Florida Legislators Introduce Bill to Require Asian American Studies in K-12 Schools


In a move aimed at promoting a deeper understanding of Asian American and Pacific Islander (AAPI) history, Florida legislators have recently introduced a bill to require the inclusion of Asian American studies in the state's school curriculum.

This January, Florida State Representative Susan Plasencia (D, FL-40) filed House Bill 287, which would implement Asian American and Pacific Islander (AAPI) studies in public schools across the state.

The proposed bill aims to include the history of AAPI, including their immigration and citizenship, civil rights, identity, cultures, and contributions to American society in updated school curricula.

According to AAPI Data, Plasencia’s district, which covers portions of Orange County, has one of the highest concentrations of Asian Americans and Pacific Islanders in the state.

Florida is among the top 10 US states with largest Asian populations. The United States Census Bureau’s 2021 American Community Survey lists an estimated 620,260 Asians and 12,453 Pacific Islanders residing in Florida.

The bill has received state-wide support from Florida citizens. Mimi Chan, Sifu of the Wah Lum Temple and director of the Florida chapter of the Make Us Visible Coalition, published a petition to support the bill.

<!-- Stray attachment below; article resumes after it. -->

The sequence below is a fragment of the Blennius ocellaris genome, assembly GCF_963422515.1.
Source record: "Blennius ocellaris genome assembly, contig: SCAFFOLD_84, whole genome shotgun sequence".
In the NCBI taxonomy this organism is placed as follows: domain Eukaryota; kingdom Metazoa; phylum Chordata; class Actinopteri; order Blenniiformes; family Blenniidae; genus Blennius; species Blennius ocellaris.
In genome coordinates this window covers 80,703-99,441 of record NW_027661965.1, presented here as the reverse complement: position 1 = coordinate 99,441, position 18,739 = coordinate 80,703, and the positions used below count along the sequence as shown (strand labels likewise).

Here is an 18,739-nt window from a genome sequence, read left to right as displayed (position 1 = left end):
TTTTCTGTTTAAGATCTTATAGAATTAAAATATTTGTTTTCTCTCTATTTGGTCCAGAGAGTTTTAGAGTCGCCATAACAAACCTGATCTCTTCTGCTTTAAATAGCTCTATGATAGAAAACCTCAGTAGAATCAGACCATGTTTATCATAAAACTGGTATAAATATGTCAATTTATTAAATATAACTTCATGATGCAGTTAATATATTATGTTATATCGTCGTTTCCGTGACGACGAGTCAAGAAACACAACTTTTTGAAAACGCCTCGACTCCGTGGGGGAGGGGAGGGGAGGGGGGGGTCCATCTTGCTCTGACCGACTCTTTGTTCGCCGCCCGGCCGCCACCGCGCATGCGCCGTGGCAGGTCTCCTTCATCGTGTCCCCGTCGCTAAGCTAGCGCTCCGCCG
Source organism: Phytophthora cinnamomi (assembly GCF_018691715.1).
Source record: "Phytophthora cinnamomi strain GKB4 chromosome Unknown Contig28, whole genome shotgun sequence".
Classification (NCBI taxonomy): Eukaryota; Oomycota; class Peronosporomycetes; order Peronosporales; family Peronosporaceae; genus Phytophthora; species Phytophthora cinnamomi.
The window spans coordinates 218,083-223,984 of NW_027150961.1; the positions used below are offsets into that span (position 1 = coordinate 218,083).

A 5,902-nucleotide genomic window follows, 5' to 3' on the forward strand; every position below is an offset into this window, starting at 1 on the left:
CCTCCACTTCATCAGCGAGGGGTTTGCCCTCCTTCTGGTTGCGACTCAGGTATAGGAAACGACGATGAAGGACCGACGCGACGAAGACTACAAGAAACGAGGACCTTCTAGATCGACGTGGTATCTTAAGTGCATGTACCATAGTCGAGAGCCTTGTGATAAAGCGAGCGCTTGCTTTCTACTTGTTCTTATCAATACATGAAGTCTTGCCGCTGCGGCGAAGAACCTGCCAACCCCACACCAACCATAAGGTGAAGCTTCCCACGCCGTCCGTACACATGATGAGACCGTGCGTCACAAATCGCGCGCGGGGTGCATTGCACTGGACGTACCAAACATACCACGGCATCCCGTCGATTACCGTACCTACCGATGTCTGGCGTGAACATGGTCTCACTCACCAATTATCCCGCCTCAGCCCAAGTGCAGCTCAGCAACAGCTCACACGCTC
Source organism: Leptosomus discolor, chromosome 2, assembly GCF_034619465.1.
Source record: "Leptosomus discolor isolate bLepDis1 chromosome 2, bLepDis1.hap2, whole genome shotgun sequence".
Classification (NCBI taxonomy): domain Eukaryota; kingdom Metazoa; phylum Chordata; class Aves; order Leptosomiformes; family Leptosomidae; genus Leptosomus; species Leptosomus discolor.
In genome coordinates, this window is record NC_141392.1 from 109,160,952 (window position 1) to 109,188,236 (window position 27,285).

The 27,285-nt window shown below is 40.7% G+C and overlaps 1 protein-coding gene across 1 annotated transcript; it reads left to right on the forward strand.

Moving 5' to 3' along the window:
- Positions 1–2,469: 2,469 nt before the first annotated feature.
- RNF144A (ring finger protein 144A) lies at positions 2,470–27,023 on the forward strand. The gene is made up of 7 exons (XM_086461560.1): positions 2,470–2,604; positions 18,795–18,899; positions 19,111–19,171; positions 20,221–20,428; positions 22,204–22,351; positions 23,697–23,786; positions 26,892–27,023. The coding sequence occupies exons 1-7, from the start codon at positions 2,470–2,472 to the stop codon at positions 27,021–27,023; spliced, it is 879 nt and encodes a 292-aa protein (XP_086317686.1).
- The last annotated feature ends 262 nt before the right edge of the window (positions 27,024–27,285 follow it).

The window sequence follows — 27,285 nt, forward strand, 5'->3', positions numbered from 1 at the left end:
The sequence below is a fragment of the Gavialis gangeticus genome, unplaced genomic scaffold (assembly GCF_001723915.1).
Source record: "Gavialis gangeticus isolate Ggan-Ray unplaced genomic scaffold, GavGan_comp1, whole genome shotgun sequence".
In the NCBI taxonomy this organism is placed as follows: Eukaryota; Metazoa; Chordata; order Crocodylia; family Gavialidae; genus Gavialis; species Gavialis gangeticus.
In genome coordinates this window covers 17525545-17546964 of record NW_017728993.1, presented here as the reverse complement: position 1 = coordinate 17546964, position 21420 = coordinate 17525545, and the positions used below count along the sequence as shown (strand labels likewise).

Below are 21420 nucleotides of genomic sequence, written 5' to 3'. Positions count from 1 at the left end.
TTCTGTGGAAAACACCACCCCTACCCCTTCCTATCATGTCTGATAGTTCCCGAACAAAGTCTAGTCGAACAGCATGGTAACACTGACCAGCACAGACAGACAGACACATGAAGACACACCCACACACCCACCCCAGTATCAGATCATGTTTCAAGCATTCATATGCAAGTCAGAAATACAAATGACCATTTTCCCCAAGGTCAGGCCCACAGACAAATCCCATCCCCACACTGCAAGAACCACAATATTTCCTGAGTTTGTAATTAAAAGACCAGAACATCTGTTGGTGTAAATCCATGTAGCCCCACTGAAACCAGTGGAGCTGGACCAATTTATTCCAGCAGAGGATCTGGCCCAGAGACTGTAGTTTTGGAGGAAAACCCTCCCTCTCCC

“Asian Americans are American,” said Mimi, “The history of Asian Americans, including their struggles and ongoing contribution to this country, is American history.” So far, 14,970 citizens signed the petition to include AAPI history in the Florida public school curriculum.

“It’s a useful initiative with everything going on since the pandemic […] and anti-Asian hate crimes,” said Apopka High School student Colin Poon. Poon’s father grew up in China while his mother was raised in Florida. He added, “It will help us better understand the contributions Asian Americans have had in American society.”

With this move, Florida will join a growing number of states that have implemented AAPI studies in their curricula, as reported in Asia Matters for America articles.

Graph by Van Tran | Data source: Commitee of 100

Recently, Florida State Senator Linda Stewart (D, FL-13) announced Senate Bill 294 with bipartisan support from co-sponsor State Senator Ana Maria Rodriguez (R, FL-39).

“The Asian American Community has not had a lot of recognition and their contribution because nobody has taught it and said, ‘Here are some things you should know about this community,’” said Stewart. “This would just be added to that curriculum or special study curriculum. We are just asking that you add it to what you are already teaching.”

Stewart adds that there should not be any extra financial cost to schools.

If passed, the bill, which has bipartisan support in both the House and Senate, may go into effect as early as the 2023-2024 academic school year. School districts will be required to provide proof of Asian American studies being included in their updated curriculum.

Historically, the state of Florida has not placed much emphasis on Asian American studies, but the proposed bill is part of a growing effort to rectify this.

Van Tran is a participant in the Young Professionals Program at the East-West Center in Washington. She is an undergraduate student majoring in International Studies at Rhodes College, with a concentration in democracy, governance, and immigration.